In my therapy practice I see many adults whose parents were terrible. Yet parents don’t have to have hit or terrify or use cruel, biting words to leave scars. This seems difficult for people to understand. I hear phrases like, “They didn’t beat me.” As if a lack of physical or emotional abuse means that parents get a pass.
Not true! There are “sins of omission” as well as “sins of commission,” as I write about in The Emotionally Absent Mother. When parents fail to guide us, protect us, act as an admiring mirror, supply us with lots of affection, or fail to fulfill other important parental roles, this is neglect.
The invisibility of emotional neglect
Because the word neglect is often associated with not attending to our physical needs (food, clothing, shelter), emotional neglect often goes unrecognized. Especially when your parent(s) are physically present and do some of the things good parents do, like go to parent-teacher conferences. What’s to complain about?
The hardest abandonment to face is when the other is right there. Maybe you’ve felt this with a partner or spouse. It also happens with parents, who may even see themselves as good parents.
It is not that people intend to be emotionally absent. They just are, for a great variety of reasons. Maybe they have a hard time being present in general or making emotionally contact with another. Generally we’re talking about people who are emotionally shut down.
Outer circumstances may also contribute. Perhaps your parent was busy caretaking someone else, mentally or physically ill, working too much, or perhaps didn’t have an internal frame of reference for what good parenting entails because his or her parenting was so lousy. Many times it goes back several generations.
The reason I wrote the book is that this wound is often invisible. We know what an abusive parent looks like but the neglect caused by these sins of omission doesn’t reach high enough on the “bad” scale to know that something was indeed wrong.
What we don’t see is not only is emotional neglect harmful, there is evidence that it is worse than physical or emotional abuse. A child will cling to an abusive parent rather than be abandoned. What a young child can least tolerate is being left alone or feeling invisible.
Long-term effects of emotional neglect
There is so much we need from parents to create a foundation that will help us succeed in life. I’m not talking about being a super-achiever, but having a sense of self that doesn’t crumble when someone looks at you in other than an appreciative way. I’m talking about feeling innately loveable and that your needs can be met. About being secure enough to be vulnerable and have deep, loving relationships.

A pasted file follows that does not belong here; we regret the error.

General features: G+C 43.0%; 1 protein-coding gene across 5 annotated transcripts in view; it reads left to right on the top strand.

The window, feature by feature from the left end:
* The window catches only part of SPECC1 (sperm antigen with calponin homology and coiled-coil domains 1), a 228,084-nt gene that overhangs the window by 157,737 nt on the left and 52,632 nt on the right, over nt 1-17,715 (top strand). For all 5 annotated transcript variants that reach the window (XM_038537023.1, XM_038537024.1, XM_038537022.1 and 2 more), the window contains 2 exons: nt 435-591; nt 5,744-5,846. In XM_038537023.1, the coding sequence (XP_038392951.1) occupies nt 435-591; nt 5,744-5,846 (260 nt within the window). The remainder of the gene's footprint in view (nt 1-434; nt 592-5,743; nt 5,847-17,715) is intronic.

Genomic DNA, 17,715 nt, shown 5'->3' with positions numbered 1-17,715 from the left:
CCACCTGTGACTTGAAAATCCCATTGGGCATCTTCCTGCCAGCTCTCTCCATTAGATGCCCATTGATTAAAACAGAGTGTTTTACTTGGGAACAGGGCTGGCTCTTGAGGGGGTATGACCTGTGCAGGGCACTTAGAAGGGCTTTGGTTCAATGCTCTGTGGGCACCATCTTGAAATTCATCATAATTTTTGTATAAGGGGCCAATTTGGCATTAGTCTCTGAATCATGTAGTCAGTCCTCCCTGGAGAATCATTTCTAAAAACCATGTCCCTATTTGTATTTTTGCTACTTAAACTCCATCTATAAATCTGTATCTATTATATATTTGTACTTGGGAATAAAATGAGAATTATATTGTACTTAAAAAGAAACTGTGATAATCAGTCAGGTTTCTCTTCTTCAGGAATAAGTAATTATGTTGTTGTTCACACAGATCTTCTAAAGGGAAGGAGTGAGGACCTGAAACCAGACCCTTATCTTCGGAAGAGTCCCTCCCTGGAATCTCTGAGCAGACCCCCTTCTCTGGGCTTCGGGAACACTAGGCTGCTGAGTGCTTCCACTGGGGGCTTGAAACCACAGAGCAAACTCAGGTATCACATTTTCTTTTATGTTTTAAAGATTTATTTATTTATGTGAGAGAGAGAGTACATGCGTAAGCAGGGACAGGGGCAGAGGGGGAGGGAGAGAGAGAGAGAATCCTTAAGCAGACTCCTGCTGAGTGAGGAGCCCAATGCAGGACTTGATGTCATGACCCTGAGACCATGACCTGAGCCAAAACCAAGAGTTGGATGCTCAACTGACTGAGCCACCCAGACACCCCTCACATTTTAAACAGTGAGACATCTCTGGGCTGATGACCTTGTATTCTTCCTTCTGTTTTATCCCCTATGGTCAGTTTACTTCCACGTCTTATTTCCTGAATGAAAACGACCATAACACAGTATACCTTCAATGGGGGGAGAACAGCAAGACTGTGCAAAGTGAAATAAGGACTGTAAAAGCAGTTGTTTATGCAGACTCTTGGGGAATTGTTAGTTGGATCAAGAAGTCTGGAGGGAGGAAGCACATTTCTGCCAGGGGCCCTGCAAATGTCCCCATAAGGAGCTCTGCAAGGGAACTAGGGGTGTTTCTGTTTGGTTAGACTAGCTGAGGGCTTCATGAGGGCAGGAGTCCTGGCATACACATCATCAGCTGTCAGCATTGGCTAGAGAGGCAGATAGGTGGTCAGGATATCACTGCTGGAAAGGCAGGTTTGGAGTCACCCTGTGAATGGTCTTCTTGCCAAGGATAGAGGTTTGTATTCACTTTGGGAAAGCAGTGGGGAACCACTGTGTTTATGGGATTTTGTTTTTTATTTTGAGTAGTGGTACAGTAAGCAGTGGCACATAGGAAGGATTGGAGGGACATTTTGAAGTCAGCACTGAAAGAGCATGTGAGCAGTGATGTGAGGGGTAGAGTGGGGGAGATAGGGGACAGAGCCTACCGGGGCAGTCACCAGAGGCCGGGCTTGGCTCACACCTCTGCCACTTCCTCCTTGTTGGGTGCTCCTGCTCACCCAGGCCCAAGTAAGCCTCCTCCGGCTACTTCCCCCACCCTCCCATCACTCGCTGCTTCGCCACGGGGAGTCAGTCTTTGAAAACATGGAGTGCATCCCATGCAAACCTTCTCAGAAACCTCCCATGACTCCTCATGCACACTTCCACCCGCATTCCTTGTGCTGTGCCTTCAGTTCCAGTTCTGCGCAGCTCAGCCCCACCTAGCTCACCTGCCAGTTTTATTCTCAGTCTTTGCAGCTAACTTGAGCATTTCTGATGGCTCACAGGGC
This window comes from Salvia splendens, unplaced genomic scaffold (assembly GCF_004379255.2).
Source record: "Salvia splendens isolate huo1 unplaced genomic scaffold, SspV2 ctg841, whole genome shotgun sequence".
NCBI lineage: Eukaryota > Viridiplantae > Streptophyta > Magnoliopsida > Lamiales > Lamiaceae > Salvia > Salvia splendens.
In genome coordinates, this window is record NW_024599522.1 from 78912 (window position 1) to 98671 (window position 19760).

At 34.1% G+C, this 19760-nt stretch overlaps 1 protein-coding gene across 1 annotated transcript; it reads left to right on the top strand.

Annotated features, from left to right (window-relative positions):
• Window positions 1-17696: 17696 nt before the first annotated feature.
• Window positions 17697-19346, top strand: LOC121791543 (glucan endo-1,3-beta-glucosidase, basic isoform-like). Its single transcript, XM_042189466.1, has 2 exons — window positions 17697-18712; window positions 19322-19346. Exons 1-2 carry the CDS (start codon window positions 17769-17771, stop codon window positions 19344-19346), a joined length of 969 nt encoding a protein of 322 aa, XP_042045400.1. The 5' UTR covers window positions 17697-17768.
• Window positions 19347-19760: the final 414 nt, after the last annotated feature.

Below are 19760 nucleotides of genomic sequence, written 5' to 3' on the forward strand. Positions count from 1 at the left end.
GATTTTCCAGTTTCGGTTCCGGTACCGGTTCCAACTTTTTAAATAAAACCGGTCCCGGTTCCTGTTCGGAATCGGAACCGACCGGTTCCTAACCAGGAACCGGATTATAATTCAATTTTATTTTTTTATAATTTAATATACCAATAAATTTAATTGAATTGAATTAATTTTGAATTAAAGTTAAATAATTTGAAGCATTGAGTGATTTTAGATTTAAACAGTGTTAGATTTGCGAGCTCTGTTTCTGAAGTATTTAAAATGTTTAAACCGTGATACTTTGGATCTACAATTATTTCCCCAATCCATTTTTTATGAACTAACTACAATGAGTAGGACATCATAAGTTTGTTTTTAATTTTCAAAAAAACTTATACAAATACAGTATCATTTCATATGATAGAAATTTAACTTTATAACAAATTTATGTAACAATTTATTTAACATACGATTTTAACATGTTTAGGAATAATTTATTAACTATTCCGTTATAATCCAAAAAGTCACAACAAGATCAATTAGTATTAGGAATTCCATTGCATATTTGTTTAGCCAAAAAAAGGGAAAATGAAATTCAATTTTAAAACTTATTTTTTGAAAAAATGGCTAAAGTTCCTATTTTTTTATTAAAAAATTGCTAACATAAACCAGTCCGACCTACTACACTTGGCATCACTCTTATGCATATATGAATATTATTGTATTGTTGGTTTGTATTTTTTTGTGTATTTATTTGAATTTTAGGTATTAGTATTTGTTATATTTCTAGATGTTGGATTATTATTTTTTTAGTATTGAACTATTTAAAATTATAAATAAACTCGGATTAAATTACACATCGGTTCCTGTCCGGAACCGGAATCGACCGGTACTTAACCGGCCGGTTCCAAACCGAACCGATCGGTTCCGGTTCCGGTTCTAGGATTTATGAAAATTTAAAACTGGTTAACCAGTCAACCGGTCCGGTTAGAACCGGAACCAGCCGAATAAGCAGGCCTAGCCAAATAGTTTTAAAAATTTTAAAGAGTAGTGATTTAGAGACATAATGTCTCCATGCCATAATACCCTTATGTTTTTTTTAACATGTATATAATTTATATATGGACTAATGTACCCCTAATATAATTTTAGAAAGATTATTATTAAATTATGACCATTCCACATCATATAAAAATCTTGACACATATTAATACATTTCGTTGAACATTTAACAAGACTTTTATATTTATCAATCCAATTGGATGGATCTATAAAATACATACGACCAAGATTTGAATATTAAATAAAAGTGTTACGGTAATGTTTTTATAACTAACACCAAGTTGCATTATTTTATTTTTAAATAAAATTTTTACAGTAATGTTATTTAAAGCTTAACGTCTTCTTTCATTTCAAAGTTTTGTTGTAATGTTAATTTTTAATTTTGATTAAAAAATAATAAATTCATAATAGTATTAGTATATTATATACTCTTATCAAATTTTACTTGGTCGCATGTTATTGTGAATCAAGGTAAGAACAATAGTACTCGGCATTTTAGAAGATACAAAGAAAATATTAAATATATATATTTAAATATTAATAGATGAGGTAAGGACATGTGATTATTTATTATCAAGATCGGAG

Emotional neglect in childhood leaves a wake of incomplete development. Often you’re scrambling as an adult to get attachment needs met (if you’re not denying them), trying to build a sturdy sense of self, patching up holes in your self-esteem.
If you were too busy as a child trying to get Mom or Dad to like you, you were focused on what they wanted and didn’t have the chance to learn what you want. Consequently, you may feel a little hollow and as if you don’t really know yourself.
Other common outcomes include feeling alone in the world, as if you don’t have a place that you belong. Or you suffer depression on and off throughout your life. Or feel cut off from your feelings and never quite feel deserving of asking that your needs to be met. Maybe you got caught in the trap of perfectionism, because doing things really, really well gave you at least a small chance of being seen. For more, see my list of long-term effects of neglect.
It’s never too late: healing from emotional neglect
It’s true that we can’t change what happened, but that doesn’t mean we can’t make up for much of it.
Healing from neglect isn’t about blaming (although we may go through some necessary anger), but understanding what happened, how it impacted you, and most importantly what you can do now to help complete your own development. Those deficits are not permanent defects, but rather places that need attention.
If any of this sounds familiar and you haven’t read my book, check out The Emotionally Absent Mother, now in its 5th printing. It’s available through most places that books are sold.
Working with adults who had tough childhoods is the primary focus of my psychotherapy practice, and I offer a free consult, if you are looking for a therapist to help heal these issues. Over half my clients are in other states and countries, so don’t let distance get in the way.
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